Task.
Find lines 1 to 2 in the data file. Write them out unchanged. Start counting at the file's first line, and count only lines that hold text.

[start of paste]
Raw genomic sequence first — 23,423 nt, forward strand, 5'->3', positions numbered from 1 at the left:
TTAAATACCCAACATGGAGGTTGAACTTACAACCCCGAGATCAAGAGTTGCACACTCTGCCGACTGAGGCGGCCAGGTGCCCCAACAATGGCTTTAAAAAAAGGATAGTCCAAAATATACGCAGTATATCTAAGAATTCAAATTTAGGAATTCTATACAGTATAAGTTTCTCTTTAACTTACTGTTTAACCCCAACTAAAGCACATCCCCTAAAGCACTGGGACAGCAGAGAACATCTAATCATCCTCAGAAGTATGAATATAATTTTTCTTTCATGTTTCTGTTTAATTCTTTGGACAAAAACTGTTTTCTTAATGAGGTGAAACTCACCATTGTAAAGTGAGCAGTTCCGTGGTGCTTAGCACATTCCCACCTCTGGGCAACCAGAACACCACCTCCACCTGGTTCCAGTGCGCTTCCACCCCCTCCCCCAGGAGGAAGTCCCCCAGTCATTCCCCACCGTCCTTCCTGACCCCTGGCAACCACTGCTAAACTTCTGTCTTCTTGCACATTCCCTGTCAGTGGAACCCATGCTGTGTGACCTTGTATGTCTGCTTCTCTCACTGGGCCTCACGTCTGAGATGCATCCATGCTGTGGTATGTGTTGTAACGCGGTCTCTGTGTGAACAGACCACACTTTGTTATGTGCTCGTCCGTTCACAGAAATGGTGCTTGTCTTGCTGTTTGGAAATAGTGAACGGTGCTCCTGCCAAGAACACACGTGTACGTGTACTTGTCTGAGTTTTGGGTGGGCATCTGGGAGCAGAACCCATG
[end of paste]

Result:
Raw genomic sequence first — 23,423 nt, forward strand, 5'->3', positions numbered from 1 at the left:
TTAAATACCCAACATGGAGGTTGAACTTACAACCCCGAGATCAAGAGTTGCACACTCTGCCGACTGAGGCGGCCAGGTGCCCCAACAATGGCTTTAAAAAAAGGATAGTCCAAAATATACGCAGTATATCTAAGAATTCAAATTTAGGAATTCTATACAGTATAAGTTTCTCTTTAACTTACTGTTTAACCCCAACTAAAGCACATCCCCTAAAGCACTGGGACAGCAGAGAACATCTAATCATCCTCAGAAGTATGAATATAATTTTTCTTTCATGTTTCTGTTTAATTCTTTGGACAAAAACTGTTTTCTTAATGAGGTGAAACTCACCATTGTAAAGTGAGCAGTTCCGTGGTGCTTAGCACATTCCCACCTCTGGGCAACCAGAACACCACCTCCACCTGGTTCCAGTGCGCTTCCACCCCCTCCCCCAGGAGGAAGTCCCCCAGTCATTCCCCACCGTCCTTCCTGACCCCTGGCAACCACTGCTAAACTTCTGTCTTCTTGCACATTCCCTGTCAGTGGAACCCATGCTGTGTGACCTTGTATGTCTGCTTCTCTCACTGGGCCTCACGTCTGAGATGCATCCATGCTGTGGTATGTGTTGTAACGCGGTCTCTGTGTGAACAGACCACACTTTGTTATGTGCTCGTCCGTTCACAGAAATGGTGCTTGTCTTGCTGTTTGGAAATAGTGAACGGTGCTCCTGCCAAGAACACACGTGTACGTGTACTTGTCTGAGTTTTGGGTGGGCATCTGGGAGCAGAACCCATG